Many patients initiating statin therapy show sub-optimal LDL-c lowering, resulting in higher CVD risk
Sub-optimal cholesterol response to initiation of statins and future risk of cardiovascular diseaseLiterature - Akyea RK, Kai J, Qureshi N et al. - Heart 2019;0:1–7. doi:10.1136/heartjnl-2018-314253
Introduction and methods
Guidelines recommend LDL-c level reduction targets to reduce CVD [1,2], which are based on a meta-analysis of cholesterol treatment trials of data of patients in whom statin therapy reduced CVD events . Individuals using statins show both individual biological and genetic variability in LDL-c response , as well as in adherence . It is, however, uncertain whether this variability in LDL-c response also exists among patients in the general population starting statin treatment for primary prevention of CVD. This study therefore assessed variability in LDL-c response in primary care patients initiated on statin treatment and their impact on future CVD events.
This large, prospective open population cohort study used data from the UK Clinical Practice Research Datalink (CPRD) of primary care electronic health records, which are linked to hospitalization and mortality databases The patients in the CPRD database are broadly representative of the general population with regard to age, sex and ethnicity. Primary care patients (n=183.213) included in this cohort initiated statin treatment between Sept 1990 and June 2016. Eligible participants (n= 165.411) had ≥2 recorded LDL-c measurements (≥1 within 12 months before statin initiation and ≥1 within 24 months after statin initiation), and were free of CVD events before initiating statin treatment. Patients with a recorded CVD event within 24 months of treatment were excluded from the analysis, because the full effect of cholesterol lowering on CVD risk has been described to be achieved after the first two years of statin therapy .
Sub-optimal LDL-c response was defined as <40% reduction in untreated baseline LDL-c levels within 24 months, according to current NICE Cardiovascular Disease Guidelines . Study outcome was CVD events, defined as coronary heart disease (CHD), stroke/transient ischemic attack (TIA), peripheral vascular disease (PVD), or CVD-related mortality. Median follow-up was 6.2 years.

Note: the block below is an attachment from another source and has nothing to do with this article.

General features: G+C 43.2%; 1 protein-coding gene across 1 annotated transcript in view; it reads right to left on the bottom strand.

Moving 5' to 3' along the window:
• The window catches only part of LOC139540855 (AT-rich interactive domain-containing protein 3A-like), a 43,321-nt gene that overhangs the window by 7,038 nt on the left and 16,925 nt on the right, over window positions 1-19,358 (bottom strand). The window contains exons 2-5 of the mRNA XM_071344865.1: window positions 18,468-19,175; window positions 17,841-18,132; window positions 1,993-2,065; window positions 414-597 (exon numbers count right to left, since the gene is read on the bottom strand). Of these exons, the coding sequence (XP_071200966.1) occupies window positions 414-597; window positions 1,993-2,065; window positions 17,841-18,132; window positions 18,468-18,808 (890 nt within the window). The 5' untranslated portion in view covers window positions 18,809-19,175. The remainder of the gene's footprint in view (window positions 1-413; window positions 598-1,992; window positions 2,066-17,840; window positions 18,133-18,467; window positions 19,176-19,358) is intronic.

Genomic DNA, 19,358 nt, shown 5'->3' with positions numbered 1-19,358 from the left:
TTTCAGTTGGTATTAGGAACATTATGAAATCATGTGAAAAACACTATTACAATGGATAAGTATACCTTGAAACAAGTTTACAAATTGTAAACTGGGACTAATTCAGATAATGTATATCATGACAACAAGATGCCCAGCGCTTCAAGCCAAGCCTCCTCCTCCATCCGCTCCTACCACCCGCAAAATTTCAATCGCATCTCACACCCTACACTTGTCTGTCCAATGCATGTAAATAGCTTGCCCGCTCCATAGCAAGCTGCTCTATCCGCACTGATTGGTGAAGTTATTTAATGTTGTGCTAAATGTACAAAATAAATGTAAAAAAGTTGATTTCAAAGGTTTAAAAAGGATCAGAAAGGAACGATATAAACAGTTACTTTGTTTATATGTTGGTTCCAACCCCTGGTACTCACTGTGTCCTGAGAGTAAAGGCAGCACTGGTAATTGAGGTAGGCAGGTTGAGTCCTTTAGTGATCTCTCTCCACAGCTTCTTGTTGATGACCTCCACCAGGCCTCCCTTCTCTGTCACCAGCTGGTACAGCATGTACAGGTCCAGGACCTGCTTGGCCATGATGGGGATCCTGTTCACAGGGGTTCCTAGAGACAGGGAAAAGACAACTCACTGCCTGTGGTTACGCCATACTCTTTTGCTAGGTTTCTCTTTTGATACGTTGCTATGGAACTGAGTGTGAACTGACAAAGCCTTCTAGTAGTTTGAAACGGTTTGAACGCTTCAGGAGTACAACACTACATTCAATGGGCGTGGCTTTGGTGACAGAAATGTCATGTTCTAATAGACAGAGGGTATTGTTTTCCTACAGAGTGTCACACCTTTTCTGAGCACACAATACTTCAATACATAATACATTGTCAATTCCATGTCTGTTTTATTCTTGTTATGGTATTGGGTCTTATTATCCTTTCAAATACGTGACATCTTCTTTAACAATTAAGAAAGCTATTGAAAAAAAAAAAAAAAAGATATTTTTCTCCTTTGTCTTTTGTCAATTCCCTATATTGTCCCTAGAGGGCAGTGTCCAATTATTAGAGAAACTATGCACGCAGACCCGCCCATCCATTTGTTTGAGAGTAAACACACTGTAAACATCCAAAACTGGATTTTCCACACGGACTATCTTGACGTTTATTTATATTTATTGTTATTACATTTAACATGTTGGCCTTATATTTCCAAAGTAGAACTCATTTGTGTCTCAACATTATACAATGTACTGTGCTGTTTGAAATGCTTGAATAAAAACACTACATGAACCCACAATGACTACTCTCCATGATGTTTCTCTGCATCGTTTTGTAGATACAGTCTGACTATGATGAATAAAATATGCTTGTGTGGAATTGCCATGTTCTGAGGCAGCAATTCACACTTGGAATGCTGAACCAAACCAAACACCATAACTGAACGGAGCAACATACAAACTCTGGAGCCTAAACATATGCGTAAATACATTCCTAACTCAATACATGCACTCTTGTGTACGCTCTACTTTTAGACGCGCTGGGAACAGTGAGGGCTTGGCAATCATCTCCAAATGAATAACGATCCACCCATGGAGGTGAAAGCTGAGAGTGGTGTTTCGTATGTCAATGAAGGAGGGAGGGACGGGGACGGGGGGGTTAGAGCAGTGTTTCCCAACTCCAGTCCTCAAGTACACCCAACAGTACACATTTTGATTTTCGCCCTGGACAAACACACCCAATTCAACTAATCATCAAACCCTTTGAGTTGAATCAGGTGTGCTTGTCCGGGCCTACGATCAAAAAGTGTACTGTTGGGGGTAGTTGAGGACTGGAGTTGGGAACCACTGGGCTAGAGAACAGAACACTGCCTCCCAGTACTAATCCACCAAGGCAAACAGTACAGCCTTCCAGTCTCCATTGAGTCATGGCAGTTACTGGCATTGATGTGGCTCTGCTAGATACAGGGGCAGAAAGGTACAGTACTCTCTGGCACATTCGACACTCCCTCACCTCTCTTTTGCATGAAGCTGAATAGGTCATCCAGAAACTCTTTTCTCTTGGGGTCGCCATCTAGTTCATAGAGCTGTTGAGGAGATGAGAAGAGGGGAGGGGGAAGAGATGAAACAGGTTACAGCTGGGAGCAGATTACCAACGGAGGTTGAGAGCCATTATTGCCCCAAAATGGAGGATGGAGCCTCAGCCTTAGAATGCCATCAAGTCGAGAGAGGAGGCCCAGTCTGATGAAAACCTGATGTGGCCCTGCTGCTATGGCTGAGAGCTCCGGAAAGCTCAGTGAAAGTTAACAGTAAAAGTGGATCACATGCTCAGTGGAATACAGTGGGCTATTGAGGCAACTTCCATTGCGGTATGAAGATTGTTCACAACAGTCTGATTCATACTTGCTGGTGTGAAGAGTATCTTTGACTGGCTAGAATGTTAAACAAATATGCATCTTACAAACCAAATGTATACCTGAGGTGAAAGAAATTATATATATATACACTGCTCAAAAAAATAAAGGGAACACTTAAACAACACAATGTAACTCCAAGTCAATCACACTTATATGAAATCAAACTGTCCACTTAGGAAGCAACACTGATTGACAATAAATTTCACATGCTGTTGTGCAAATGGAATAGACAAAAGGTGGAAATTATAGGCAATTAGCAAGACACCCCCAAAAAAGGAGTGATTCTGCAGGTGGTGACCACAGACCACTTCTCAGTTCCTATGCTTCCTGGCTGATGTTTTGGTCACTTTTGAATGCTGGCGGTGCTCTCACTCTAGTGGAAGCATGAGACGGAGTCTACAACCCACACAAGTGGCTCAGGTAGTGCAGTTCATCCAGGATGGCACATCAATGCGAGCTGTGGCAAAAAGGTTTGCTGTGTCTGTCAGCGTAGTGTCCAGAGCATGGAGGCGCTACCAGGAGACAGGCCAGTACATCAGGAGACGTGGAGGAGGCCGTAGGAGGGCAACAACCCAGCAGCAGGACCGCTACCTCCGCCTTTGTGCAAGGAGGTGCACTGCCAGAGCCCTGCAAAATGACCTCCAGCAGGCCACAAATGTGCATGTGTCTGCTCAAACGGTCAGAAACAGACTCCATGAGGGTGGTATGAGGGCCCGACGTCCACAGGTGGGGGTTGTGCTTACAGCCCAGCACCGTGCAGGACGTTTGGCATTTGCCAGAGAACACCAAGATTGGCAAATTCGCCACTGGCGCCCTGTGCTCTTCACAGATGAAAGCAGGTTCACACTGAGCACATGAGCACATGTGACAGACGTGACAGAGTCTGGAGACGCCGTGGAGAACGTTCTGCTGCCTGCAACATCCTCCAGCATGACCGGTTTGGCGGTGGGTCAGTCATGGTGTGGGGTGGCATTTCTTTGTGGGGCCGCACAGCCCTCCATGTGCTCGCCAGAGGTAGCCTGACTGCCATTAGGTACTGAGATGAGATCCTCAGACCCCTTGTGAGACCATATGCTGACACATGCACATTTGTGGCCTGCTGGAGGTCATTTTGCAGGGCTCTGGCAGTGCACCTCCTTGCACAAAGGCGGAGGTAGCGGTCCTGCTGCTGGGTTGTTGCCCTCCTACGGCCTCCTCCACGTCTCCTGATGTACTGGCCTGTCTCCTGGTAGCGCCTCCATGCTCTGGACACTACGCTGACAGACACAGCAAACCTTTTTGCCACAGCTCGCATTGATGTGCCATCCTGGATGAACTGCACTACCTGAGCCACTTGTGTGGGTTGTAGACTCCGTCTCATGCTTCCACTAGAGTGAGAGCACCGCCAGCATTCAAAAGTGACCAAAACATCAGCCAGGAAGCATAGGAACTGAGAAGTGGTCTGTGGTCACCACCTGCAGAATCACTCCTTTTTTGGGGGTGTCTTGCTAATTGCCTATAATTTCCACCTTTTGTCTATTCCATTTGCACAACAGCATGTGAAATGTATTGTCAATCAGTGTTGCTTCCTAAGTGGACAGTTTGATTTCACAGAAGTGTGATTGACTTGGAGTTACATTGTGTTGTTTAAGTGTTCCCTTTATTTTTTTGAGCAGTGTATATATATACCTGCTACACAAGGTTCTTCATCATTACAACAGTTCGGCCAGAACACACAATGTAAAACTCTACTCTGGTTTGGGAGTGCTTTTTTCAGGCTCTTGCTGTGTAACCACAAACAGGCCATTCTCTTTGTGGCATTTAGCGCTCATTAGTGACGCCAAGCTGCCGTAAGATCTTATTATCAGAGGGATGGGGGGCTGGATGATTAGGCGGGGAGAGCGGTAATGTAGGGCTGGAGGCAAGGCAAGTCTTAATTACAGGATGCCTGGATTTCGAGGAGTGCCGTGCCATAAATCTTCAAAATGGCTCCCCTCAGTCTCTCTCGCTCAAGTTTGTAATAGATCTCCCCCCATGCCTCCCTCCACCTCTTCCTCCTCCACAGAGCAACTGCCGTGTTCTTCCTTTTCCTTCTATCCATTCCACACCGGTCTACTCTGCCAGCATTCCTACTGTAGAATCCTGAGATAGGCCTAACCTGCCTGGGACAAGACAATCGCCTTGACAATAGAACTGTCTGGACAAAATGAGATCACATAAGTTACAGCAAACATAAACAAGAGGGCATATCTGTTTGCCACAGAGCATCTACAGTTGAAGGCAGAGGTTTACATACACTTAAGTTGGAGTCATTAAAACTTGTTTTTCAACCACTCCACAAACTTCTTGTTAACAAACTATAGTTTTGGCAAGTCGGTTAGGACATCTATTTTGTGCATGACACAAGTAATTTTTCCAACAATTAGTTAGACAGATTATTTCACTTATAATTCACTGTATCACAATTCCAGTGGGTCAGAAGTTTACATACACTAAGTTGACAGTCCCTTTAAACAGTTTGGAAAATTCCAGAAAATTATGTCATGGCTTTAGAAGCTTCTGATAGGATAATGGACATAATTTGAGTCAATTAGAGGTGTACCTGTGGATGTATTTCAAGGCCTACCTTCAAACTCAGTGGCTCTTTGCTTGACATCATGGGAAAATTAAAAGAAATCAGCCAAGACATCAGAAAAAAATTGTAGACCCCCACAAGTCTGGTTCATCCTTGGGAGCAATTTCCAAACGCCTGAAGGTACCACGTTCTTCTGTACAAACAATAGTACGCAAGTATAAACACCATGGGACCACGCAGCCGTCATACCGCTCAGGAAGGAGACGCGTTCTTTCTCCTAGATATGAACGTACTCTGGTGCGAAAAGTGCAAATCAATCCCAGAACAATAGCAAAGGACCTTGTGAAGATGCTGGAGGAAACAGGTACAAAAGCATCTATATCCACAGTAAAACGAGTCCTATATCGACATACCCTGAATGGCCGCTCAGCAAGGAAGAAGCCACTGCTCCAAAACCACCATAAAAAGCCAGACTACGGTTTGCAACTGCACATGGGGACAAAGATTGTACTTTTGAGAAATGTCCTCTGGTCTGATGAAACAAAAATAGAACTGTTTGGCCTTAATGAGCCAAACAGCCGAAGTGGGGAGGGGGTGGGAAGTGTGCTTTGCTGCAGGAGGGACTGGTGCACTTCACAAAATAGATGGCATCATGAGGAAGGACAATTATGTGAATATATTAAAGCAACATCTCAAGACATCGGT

- Sub-optimal LDL-c response within 24 months after the initiation of statin treatment was seen in 51.2% (84609 out of 165411) of participants.
- More patients with a sub-optimal response were prescribed lower potency statins than those showing a good response to treatment (29.2% vs. 18.2%).
Incidence of CVD events
- During 1.077.299 person-years (PY) of follow-up, 12.142 CVD events were recorded in sub-optimal responders and 10.656 in optimal responders, yielding CVD event rates of 22.6 and 19.7 per 1000 PY, respectively.
- Incident CVD events were seen significantly more often in sub-optimal responders, compared to optimal responders (crude HR: 1.17, 95%CI: 1.13-1.20, P<0.001), which remained similar after adjustments for age and baseline untreated LDL-c (HR: 1.22, 95%CI: 1.19-1.25, P<0.001).
Incidence of constituent CVD outcomes
- After adjustments for age and baseline untreated LDL-c, sub-optimal responders had significantly higher risk of CAD (HR: 1.30, 95%CI: 1.25-1.34), stroke/TIA (HR: 1.15, 95%CI: 1.08-1.22), PVD (HR: 1.16, 95%CI: 1.08-1.25) and CVD-related mortality (HR: 1.25, 95%CI: 1.13-1.38), compared to optimal responders.
- In both sub-optimal and optimal responders, a unit reduction of 1 mmol/L LDL-c was linked to a significant decrease in any CVD (OR: 0.94, 95%CI: 0.91-0.98 and OR: 0.87, 95%CI: 0.84-0.90, respectively).
In this large prospective primary care patient cohort, more than half of patients initiated on statin therapy did not show optimal LDL-c lowering at 24 months after starting treatment. These sub-optimal responders had significantly higher risk of future CVD events (CAD, stroke/TIA, PVD), compared to those with optimal LDL-c response. Patient adherence was not assessed in this study, nor was information provided on whether statin therapy was up- or down-titrated.